Margo Price – Jeremy Ivey

John Prine came back out to a roaring applause, though it was a surprise to no one that he’d be back. His talent is not limited to announcing younger artists, of course. He went on to perform his classic duet “In Spite of Ourselves” with Margo, and it was perfect.

After applauding John Prine goodbye, Margo kept things visibly and musically interesting. She jumped on the keyboard to play a protest song that was right at home at Newport. She even stepped onto the second drum kit to perform a drum solo and instrumental alongside her full time drummer. I thought it couldn’t get more exciting, and I was wrong.

Margo Price’s Drummer, Dillon Napier. I took this photo as Margo was playing her drum kit as well. Even Dillon gave me a look like “why are you taking a picture of me when Margo is over there?”

Brandi Carlile was called onstage for a quick duet towards the end of the set. They performed a foot-stomping rendition of Dolly Pardon’s 9-to-5 and the massive grin on my face hindered my performance as a photographer. I imagine a seasoned professional photographer knows how to not get high on their own supply of special access, but for this song I had no one to report to. It appeared the Brandi and Margo were having as much fun as everyone else. Margo edited the lyrics on the fly to sing “Working 2 to 3”, which was the scheduled time of her set, and “work” day. I don’t know if it was rehearsed that way, but Brandi responded to the line as if she heard the joke for the first time, and absolutely loved it.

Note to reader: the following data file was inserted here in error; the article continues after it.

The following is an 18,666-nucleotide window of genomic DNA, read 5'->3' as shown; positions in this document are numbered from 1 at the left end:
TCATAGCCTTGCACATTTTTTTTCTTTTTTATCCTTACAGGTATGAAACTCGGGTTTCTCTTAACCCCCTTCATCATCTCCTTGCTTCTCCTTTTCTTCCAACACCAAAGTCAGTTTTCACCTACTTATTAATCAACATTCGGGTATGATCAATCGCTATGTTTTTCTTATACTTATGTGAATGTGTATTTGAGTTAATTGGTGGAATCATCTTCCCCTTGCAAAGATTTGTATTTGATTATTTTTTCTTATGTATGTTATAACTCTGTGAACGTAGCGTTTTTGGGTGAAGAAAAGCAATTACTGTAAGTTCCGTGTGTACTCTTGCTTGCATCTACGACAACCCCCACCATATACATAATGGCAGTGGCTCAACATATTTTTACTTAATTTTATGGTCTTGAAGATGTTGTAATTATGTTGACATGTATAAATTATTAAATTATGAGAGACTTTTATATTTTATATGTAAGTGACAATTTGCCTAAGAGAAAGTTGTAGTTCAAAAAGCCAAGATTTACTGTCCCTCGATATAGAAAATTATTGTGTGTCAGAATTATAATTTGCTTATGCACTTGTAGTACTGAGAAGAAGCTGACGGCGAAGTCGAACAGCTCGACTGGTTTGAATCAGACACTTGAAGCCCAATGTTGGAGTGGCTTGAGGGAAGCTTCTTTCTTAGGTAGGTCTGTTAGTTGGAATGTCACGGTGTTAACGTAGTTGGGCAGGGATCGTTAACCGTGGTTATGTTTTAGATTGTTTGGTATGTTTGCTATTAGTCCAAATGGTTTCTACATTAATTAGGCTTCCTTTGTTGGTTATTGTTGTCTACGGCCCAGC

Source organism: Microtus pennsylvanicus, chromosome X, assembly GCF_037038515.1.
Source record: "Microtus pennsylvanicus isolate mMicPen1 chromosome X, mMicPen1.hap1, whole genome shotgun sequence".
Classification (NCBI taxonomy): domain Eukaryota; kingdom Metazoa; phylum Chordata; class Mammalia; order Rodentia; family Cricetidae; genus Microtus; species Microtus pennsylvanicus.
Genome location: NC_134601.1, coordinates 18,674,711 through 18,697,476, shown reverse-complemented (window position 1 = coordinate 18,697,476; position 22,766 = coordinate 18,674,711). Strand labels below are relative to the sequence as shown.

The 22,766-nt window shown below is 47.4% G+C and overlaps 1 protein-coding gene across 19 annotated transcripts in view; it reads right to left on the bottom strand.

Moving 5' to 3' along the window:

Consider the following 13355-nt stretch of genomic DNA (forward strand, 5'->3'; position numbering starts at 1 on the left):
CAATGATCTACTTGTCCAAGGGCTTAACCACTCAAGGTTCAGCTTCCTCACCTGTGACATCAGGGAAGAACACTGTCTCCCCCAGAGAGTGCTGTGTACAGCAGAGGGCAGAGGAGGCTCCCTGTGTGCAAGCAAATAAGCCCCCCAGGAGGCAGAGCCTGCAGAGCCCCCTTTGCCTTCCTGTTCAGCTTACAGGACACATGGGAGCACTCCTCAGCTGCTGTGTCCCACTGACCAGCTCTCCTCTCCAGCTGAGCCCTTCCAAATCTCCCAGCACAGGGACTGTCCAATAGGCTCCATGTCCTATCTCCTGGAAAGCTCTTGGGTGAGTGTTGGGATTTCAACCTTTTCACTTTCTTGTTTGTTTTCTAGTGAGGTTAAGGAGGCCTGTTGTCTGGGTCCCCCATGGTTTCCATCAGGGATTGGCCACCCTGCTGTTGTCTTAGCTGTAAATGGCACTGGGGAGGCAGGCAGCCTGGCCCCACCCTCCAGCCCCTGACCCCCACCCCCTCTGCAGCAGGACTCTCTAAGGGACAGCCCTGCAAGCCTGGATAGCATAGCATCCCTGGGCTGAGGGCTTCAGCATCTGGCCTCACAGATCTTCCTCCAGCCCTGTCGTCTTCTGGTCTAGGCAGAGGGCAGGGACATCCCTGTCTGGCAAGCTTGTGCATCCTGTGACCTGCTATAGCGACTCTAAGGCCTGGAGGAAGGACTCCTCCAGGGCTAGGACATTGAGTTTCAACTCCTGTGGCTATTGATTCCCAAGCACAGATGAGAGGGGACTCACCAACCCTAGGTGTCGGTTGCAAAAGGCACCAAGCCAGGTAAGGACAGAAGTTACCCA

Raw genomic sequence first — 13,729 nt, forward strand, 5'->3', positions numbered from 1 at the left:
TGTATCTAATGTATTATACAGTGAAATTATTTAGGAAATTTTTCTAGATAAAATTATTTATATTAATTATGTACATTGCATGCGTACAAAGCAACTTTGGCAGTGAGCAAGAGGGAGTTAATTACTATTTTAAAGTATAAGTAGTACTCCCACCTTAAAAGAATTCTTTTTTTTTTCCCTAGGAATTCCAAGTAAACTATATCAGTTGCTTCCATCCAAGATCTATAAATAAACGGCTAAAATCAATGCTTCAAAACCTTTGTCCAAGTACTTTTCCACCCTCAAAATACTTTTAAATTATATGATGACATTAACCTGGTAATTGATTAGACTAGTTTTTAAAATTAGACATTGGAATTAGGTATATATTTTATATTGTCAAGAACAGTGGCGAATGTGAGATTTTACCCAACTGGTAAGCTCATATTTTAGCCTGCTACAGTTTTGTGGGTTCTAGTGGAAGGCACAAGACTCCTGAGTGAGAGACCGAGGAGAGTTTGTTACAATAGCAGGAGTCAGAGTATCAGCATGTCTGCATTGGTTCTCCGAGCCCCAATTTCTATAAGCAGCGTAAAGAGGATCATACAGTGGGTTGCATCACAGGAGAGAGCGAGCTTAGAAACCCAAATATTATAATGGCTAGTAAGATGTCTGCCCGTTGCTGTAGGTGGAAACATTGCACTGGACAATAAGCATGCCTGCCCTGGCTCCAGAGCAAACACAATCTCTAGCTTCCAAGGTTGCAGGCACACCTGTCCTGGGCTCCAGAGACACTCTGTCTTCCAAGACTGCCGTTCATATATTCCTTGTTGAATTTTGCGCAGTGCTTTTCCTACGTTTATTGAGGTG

The credentialed photographers get access to the photography pit for the first 3 songs of each set. Usually this is enough to capture the feel of the performance, but in the case of Margo Price, it would have been extremely limiting. I follow many local photographers and was able to see their output from this set. They were all limited to her and her acoustic guitar. They missed shots of her drumming, and playing the keys, and John Prine, and Brandi Carlile. Even if my smile got in the way, I’m proud of the shots I took during Margo Price.


My biggest regret of the 2018 festival is not understanding how wonderful Lucius was prior to the weekend starting. I didn’t secure a good spot, and once I saw how interesting their stage set-up was I had wished I had done more research. There were dancers and  cool outfits, both of which would have been very interesting to photograph if I had a better spot.


Sturgill Simpson

I didn’t know much about Sturgill Simpson, other than that he was an emerging name in the alt-country scene. He couldn’t keep the energy of the Margo Price and Lucius sets, but that was an impossible task. His energy was more gritty and laid back. There were no special guests or surprises, so a 3-song snap would have been sufficient, but I stuck to my spot up front in expectation of Jason Isbell.

Jason Isbell & The 400 Unit

Jason Isbell was the perfect closer for the first night of the Newport Folk Festival. It produced just enough shots for me to feel satisfied that I brought it, and content to leave it home for the next few days.